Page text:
So I’ve got three fiction novels to review here — all of which are kind of hard to classify, which is how they ended up here…
(4 stars) Where the Forest Meets the Stars by Glendy Vanderah
I didn’t really know what to expect from this one, but I ended up really liking it. The writing was lovely and the characters were very realistically portrayed.
“If she’d learned one thing in the last two years, it was that life could be hard enough without adding petty resentments.”
Joanna Teale is spending the summer in a cabin in rural Illinois. She’s recovering from treatment for breast cancer, and grieving for the recent loss of her mother. A graduate student, she throws herself into researching the nests of birds around the cabin. One night, a girl shows up at her house — barefoot and covered in bruises. Refusing to give Joanna any real information, the girl insists she is an alien from the stars named Ursa. After getting NO help from the local police, Joanna ends up enlisting the help of her nearest neighbor — Gabe Nash — to help figure out where Ursa came from, and how to return her safely.
I really liked the writing in this novel. All three characters have suffered damage in their lives, which gets revealed slowly. Joanna is still reeling from the major changes in her life. Gabe has a horrible family situation — the more the author reveals, the worse it seems and the more we understand his personality. Ursa refuses to disclose anything about her past, but insists that she must stay on the planet until she witnesses 5 miracles. Bringing them together creates close bonds that heal, as well as more opportunities to be hurt. Between Joanna leaving at the end of the summer and Ursa’s list of miracles, an ending to their small group looms over the entire novel. I felt very invested in these characters by the end and I felt genuine sadness at seeing them go.
(3 stars) A Lily in the Light by Kristin Fields
This was a sad read. It’s a book about a missing girl, but it’s really more about the hole her disappearance leaves in her family’s life.
“Good people can do bad things, and bad people can do good things, so maybe it depends on the choices we make.”
Esme, at age 11, has devoted most of her life to ballet. She’s talented and hard-working, and wants nothing more than to make this her life. Then her 4 year old sister Lily disappears, and her whole life changes. Her family falls apart, her neighborhood tries to rally but everyone is a suspect, and Esme’s ballet career stops before it starts. Then she gets an opportunity to live with her ballet teacher in order to study with her — a choice that would take her away from the dark house where the rest of her family continues to exist without actually living.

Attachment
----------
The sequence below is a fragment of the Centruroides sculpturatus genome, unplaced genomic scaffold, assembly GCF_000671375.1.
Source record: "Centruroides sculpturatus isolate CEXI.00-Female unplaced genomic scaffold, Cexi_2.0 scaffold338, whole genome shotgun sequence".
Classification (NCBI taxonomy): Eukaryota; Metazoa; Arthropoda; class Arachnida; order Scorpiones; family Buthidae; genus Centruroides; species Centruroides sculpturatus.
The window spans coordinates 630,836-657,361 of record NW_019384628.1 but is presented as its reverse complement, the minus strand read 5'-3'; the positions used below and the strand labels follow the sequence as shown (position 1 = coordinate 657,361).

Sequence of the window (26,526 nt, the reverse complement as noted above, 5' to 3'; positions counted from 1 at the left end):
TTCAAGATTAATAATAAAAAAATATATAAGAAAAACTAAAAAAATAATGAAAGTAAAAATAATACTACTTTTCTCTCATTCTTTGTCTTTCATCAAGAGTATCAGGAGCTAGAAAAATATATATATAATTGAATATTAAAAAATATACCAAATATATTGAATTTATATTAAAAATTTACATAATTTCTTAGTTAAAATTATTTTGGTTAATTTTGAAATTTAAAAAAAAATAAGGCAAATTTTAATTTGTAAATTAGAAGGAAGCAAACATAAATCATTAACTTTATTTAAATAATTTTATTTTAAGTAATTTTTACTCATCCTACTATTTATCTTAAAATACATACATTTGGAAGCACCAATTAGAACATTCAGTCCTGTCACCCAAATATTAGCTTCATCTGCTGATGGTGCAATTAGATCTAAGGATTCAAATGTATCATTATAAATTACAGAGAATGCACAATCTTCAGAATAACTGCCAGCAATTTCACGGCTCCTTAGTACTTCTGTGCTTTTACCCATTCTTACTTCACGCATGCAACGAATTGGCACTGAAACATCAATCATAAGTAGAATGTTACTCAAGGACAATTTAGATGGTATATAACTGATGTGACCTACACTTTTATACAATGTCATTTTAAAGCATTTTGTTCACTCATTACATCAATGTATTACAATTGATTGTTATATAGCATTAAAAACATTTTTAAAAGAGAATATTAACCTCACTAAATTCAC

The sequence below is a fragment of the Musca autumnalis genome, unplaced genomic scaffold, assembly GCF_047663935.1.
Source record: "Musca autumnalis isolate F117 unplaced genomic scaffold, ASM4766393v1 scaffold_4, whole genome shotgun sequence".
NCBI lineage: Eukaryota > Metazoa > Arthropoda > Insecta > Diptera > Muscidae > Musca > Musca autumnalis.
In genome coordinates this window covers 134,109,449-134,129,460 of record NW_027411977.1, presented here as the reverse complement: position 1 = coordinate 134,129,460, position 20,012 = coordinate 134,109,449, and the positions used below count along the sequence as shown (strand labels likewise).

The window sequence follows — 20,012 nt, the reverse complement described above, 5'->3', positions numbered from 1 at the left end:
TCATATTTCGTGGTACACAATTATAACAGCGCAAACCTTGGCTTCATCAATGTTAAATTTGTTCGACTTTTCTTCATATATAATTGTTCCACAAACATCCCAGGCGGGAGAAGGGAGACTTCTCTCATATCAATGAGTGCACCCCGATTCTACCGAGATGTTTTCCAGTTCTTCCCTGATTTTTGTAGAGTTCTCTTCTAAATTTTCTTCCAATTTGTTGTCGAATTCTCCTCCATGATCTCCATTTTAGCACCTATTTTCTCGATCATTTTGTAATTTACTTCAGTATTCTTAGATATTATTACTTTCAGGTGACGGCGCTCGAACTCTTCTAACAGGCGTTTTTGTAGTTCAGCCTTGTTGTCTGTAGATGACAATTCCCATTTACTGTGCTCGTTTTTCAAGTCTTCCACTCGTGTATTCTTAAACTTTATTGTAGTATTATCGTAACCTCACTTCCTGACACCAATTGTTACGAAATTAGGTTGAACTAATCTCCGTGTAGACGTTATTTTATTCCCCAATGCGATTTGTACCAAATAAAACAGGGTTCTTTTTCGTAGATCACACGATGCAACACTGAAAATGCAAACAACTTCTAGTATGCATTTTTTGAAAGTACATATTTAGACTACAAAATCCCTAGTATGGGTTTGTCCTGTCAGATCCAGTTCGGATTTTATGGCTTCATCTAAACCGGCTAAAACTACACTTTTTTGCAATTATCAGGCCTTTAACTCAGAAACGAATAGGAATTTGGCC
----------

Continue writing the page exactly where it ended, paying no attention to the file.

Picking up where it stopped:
Like I said, this is a book about a missing girl, but it’s really more about Esme and how that disappearance completely changes her life. It wrecks her — she feels guilt about the night Lily is taken, she feels isolated from her family, and she’s not sure how to move on or even if she should. The ballet career added a lot of interest to the novel for me. I enjoyed the descriptions of her skills and dancing and what it takes to be a professional ballerina as much as I did the story itself.
(3 stars) The 7½ Deaths of Evelyn Hardcastle by Stuart Turton
This book was pretty cool. It has a great, unique concept and the author carried it out fairly well. But oh my God it was so long! I listen to this on audiobook and it was seriously like 18 hours. I think I would have enjoyed this twice as much if it had been half the length.
“If this isn’t hell, the devil is surely taking notes.”
It’s been reviewed a lot on this site, but a quick recap in case you missed it. Our main character wakes up one day with absolutely no recollection of who he is or where he is. After some stumbling around, he discovers that he has been placed into a body in order to solve a crime that’s going to be committed — the murder of Evelyn Hardcastle. Every morning our he will wake up in a different body and be forced to relive the day again.
He spends the first few days trying to save Evelyn Hardcastle rather than solve the murder as instructed. A mysterious character he refers to as “the plague doctor” due to the plague mask he wears instructs him to quit screwing around and solve the murder. Since he wakes up in a different character each day, he gets an opportunity to see the events of the day from a lot of different perspectives. However he is also forced to deal with whatever handicaps that body may have. For instance, one of them has a lot of difficulty getting around. Another has suffered a terrible beating and keeps passing out, which kicks him to another body. He also get some benefits from the bodies, especially the ones that are more quick-witted.
Like I said, it’s an extremely interesting idea but the book really drags. And I found the ending, which I will not spoil here, to be pretty ridiculous. It was definitely not worth the considerable time I invested in this novel!